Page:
Ambulance (2022) — A Michael Bay Affirmative Statement
Director: Michael Bay
Starring: Jake Gyllenhaal, Yahya Abdul-Mateen II, Eiza González Reyna
Instead of reading, “A Michael Bay Film,” the moniker above AMBULANCE should read: “A Michael Bay declarative statement.” An apt description for Bay’s latest brash, and bruising raid on the sense — they sure don’t make ’em like they used to, huh?
AMBULANCE harkens back to a pre-marvel timeline int he early aughts when one-off action blockbusters were readily available. A viscerally rendered homage to that heady moment when anything flung unto the silver screen promised box office returns. To that end, the movie also feels slightly antiquated.
How antiquated? Think back to action movies like PAIN & GAIN, MAN ON FIRE, and SHOOTER. In other words: films not tied to existing screen properties — original stories told on a massive scale. Films that revel in practical effects; feature stars at the apex of their celebrity; commanded attention across regional markets. Bay, the once singular God-king of the action blockbuster, feels compelled to revisit whatever semblance of superiority he enjoyed in those days when a certain kind of film commanded attention.
Eiza González Reyna plays a first-responder trapped between a rock and a hard place in a race to save a man’s life. Abdul-Mateen II and Gyllenhaal portray adoptive brothers leading lives on opposing sides of the law. The former is a decorated war veteran in desperate need of cash for his family. The latter, a prolific bank robber with a prompt remedy for his brother’s financial woes. The score: 32 million from the Los Angeles bank. High stakes, big rewards. But would a heist film be without things falling apart?
In true Michael Bay fashion, AMBULANCE doesn’t concern itself with narrative complication. It lays out a straight forward and uninhibited story marred on occasion by 11th hour plot contrivances and character introductions. Something to distract from the paper-thin characterizations that populate an admittedly over-long and simple premise.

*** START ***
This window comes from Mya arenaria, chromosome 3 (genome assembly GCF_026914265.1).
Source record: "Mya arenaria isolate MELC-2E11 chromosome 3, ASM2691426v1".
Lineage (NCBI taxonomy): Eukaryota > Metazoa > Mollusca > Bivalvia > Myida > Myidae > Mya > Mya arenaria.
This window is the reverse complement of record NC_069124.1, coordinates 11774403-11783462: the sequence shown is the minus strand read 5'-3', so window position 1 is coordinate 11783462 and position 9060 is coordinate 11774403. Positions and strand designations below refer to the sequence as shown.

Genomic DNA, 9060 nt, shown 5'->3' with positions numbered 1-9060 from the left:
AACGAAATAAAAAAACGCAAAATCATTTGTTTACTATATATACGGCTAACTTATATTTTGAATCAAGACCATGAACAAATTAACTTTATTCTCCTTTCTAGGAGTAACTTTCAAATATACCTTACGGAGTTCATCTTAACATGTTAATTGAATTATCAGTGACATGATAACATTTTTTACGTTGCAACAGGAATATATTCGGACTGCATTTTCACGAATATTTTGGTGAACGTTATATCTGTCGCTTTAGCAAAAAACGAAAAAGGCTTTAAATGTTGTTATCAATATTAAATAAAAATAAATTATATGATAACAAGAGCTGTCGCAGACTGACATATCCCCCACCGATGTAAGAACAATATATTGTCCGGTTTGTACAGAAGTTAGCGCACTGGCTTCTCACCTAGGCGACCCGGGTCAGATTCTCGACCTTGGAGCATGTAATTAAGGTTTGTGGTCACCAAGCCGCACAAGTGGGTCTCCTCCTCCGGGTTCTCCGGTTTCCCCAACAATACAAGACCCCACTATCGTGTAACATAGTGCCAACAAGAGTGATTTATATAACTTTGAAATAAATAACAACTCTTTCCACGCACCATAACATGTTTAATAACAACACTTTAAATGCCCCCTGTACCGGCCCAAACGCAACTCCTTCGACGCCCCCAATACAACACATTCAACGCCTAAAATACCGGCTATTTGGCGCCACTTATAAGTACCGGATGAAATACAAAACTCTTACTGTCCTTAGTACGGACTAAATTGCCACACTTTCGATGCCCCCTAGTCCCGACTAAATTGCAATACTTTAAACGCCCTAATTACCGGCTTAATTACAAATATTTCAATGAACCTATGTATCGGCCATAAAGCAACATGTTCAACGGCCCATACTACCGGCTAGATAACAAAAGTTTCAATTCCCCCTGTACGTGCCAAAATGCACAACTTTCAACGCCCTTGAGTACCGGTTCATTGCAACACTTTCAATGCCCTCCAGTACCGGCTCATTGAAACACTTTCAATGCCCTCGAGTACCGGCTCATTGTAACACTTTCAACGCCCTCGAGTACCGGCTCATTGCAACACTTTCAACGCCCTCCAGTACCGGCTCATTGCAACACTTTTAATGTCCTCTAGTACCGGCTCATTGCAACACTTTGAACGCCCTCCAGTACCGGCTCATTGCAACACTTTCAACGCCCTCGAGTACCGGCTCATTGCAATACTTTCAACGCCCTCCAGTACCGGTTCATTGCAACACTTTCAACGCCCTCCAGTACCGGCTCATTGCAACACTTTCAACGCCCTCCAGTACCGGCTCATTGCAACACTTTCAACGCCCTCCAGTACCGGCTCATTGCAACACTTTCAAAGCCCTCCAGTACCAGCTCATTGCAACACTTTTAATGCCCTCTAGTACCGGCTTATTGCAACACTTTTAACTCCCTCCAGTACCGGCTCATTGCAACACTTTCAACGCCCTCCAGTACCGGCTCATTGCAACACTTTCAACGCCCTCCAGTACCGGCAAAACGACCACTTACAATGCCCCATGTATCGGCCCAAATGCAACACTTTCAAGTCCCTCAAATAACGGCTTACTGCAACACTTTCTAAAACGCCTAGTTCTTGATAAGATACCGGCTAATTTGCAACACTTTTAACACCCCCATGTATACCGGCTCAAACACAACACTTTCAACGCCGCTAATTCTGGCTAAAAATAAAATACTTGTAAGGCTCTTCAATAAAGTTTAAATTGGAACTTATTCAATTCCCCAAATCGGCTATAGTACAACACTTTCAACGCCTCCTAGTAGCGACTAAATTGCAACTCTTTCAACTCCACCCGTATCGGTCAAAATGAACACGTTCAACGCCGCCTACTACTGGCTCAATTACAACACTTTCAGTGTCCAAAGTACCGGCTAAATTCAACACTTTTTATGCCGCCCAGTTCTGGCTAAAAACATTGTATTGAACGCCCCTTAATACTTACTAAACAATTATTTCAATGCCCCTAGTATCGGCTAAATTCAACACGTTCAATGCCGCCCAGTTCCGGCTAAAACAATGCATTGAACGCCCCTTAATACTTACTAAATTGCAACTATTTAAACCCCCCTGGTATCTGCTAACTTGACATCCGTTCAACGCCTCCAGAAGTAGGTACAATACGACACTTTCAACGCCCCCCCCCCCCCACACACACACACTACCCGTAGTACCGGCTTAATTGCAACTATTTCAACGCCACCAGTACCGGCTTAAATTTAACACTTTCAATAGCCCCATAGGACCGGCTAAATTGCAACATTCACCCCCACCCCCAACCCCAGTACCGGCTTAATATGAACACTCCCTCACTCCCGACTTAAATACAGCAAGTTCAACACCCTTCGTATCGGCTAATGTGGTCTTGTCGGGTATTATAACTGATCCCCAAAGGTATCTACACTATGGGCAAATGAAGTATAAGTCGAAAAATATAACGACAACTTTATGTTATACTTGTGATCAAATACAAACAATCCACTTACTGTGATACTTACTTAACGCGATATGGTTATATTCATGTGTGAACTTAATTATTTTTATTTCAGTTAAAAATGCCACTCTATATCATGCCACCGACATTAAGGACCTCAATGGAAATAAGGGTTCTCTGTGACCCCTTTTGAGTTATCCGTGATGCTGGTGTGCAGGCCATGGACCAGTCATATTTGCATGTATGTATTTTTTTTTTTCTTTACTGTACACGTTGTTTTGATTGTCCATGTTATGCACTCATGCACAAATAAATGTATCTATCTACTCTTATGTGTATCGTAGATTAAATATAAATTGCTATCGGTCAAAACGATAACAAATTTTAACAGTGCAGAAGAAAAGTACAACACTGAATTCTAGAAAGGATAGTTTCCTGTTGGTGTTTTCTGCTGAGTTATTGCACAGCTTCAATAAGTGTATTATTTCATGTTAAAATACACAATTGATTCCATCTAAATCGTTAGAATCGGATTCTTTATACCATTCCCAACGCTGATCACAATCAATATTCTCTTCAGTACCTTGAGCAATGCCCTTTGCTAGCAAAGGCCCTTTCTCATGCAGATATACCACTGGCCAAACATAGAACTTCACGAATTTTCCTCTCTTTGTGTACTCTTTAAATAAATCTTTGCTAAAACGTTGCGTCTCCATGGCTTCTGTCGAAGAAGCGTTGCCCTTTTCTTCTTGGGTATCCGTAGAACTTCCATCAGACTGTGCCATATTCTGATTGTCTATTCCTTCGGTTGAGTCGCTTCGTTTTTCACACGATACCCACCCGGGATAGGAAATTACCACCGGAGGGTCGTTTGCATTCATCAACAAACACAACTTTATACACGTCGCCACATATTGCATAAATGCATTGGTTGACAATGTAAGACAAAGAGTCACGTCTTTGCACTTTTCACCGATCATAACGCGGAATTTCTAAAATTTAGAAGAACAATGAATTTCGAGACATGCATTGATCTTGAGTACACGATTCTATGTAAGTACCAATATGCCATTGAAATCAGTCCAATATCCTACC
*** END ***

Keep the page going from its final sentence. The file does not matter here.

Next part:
And yet, despite it’s simplicity, AMBULANCE barrels through it’s 2+ hour runtime on adrenaline and sheer willpower alone. It’s totally unnecessary that we spend that much time with these caricatures in this situation, in that environment, on those crazy terms, for as long as we do. And I’m totally here for every minute of it.
Every gear shift, every wailing cop car, every crash-boom-bang down the ember-tinted majesty of Los Angeles’ heavily populated highways, is shot and mixed for maximum impact. It’s textural movie making on a scale unknown to the modern movie-goer. And, by extension, surely worth the price of admission.
Is it perfect? Absolutely not. AMBULANCE can be described as passable when piled against the greatest in its weight class. But in a post-institutional, decentralized landscape in which films are shot in giant Atlanta hangers and nondescript buildings in Vancouver, AMBULANCE’S merits pierce through it’s faults. It’s emblematic of something lost. The thing we take for granted, nowadays: textural, old-fashioned filmmaking.
Consider it sad that I grade AMBULANCE on a curve, but understand that I love films, and the story of film, and the filmmaking process like nothing else. I yearn for a simpler time when radical filmmaking left you writhing in the movie theater. Remember those?
Catch AMBULANCE on Amazon video.